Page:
Cantaloupes are fruits that contain both sugar and water. They include cantaloupes, canteloupe, honeydew melon, mango, papaya and watermelon. Cantaloupes are mainly eaten fresh or dried. Fresh cantaloupes can be found in many grocery stores but they usually cost more than canned ones because of their higher price tag. Dried cantaloupes are available at health food shops and online (see our list).
Dry cantaloupes are used in many different dishes such as ice cream, pies, fruit salad, juice and desserts. Some people like them plain while others prefer them with other fruits or even nuts.
The two main types of cantaloupes are sweet and sour. Sweet cantaloupes have a sweeter taste than the sour ones. Sour cantaloupes contain vinegar which makes it bitter when eaten raw or cooked.
There are many varieties of cantaloupes. Some of them are:
Can Dogs Eat Cantaloupe And Melons?
– A Guide To Cantaloupe For Dogs
Honeydew Melon Rinds Are Not Allowed!
Watermelons Do Not Taste Good With Other Fruits Or Nuts.
Can Dogs Eat Blueberries?
– A Guide To Blueberries For Dogs
Can Dogs Have Cantaloupe And Honeydew Melon Rinds?
Can Dogs Eat Honeydew Melon Rinds?
Can Dogs Eat Watermelon?
– A Guide To Watermelon For Dogs
Dogs can eat cantaloupe and honeydew melon rinds as long as they are cut into very small pieces and given in small portions. Cooked honeydew melon rinds are sometimes used in baby food. Honeydew melon rinds are not often eaten by themselves but they can be.
They are bland and watery with tiny white seeds inside. The taste of honeydew melon rinds is very different than the sweet, juicy flesh of the fruit.Cantaloupes contain a lot of sugar and cantaloupes are usually served as a dessert. Cut the rind into very small pieces and offer it to your dog as a treat. Since cantaloupes include a lot of sugar, this should only be given occasionally. Dogs do not have much of a sweet tooth so feeding them foods with high levels of sugar should be done rarely.Most dogs will not like cantaloupe or honeydew melon as much as they do other fruits such as bananas since they are less sweet. Dogs that eat cantaloupes will probably leave the rind. If your dog eats the rind and melon itself, it is fine to give this as a treat every once in a while.A small amount of cantaloupe is fine for dogs as long as they do not eat the seeds or rind. Honeydew melon and watermelon are two other melons that dogs can have with no problems. Melons can upset a dog’s stomach so only feed in small amounts. Dogs will probably not enjoy melons as much as other fruits such as apples or bananas. Dogs do not have the same taste for sweet foods that humans do so they may not care much for melon. Honeydew, cantaloupe and watermelon are all good sources of water and vitamins so they are better than nothing.The rinds of cantaloupe and honeydew melon can be given to dogs but they should not be a major part of their diet. The rinds can be given cooked or raw. Cook them first to make them softer and easier to chew and digest.Dogs can eat blueberries as long as they do not have any allergies to them. Like other berries, blueberries are high in antioxidants and nutrients.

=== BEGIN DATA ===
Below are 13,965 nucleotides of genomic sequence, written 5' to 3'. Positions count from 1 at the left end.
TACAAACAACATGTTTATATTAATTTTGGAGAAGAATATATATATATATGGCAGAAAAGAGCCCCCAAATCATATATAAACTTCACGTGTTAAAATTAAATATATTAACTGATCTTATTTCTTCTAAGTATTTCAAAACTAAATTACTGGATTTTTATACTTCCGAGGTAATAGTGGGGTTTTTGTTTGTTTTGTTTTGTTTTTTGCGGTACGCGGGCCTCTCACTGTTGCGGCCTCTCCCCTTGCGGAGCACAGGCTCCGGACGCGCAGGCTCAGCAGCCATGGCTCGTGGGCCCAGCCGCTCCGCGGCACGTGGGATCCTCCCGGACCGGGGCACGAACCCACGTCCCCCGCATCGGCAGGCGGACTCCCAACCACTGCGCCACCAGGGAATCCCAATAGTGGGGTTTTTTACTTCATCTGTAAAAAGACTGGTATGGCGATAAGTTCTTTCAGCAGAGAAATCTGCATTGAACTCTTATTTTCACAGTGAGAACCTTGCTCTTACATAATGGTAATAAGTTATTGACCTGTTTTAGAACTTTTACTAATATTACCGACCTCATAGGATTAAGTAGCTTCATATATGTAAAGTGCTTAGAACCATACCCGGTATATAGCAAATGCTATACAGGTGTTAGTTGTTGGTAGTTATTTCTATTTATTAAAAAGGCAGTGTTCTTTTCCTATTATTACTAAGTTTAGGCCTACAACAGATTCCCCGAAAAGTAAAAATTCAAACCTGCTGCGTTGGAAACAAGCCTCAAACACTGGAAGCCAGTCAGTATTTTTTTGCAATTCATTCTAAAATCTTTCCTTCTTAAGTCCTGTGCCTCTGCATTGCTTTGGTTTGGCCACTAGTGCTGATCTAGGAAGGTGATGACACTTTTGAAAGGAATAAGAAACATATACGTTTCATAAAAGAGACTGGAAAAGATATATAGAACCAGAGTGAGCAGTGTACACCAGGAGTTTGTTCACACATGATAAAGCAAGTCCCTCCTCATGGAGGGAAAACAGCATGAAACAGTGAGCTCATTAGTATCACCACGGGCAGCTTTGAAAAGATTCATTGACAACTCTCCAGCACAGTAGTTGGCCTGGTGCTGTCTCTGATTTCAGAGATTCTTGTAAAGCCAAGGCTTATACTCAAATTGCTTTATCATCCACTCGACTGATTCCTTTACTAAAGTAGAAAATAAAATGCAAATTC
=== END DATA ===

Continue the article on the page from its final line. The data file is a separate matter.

Sources & references used in this article:
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Melon material properties and finite element analysis of melon compression with application to robot gripping by M Cardenas-Weber, RL Stroshine… – Transactions of the …, 1991 – elibrary.asabe.org
Attractiveness of some food baits to the melon fruit fly, Bactrocera cucurbitae (Coquillett) (Diptera: Tephritidae) by TE Bharathi, VKR Sathiyanandam… – International Journal of …, 2004 – Springer
Influence of treatment duration on the efficacy of at-home bleaching with daytime application: a randomized clinical trial by IL Darriba, PC Melón, AG Sartal, IR Sousa… – Clinical Oral …, 2019 – Springer
Identification of QTLs contributing to resistance to different strains of cucumber mosaic cucumovirus in melon by C Dogimont, L Leconte, C Périn, A Thabuis… – VII Eucarpia Meeting on …, 2000 – actahort.org
Thermal inactivation of Salmonella on cantaloupes using hot water by EB Solomon, L Huang, JE Sites… – Journal of food …, 2006 – Wiley Online Library
Fruit on the ground as a reservoir of resident melon fly (Diptera: Tephritidae) populations in papaya orchards by NJ Liquido – Environmental Entomology, 1991 – academic.oup.com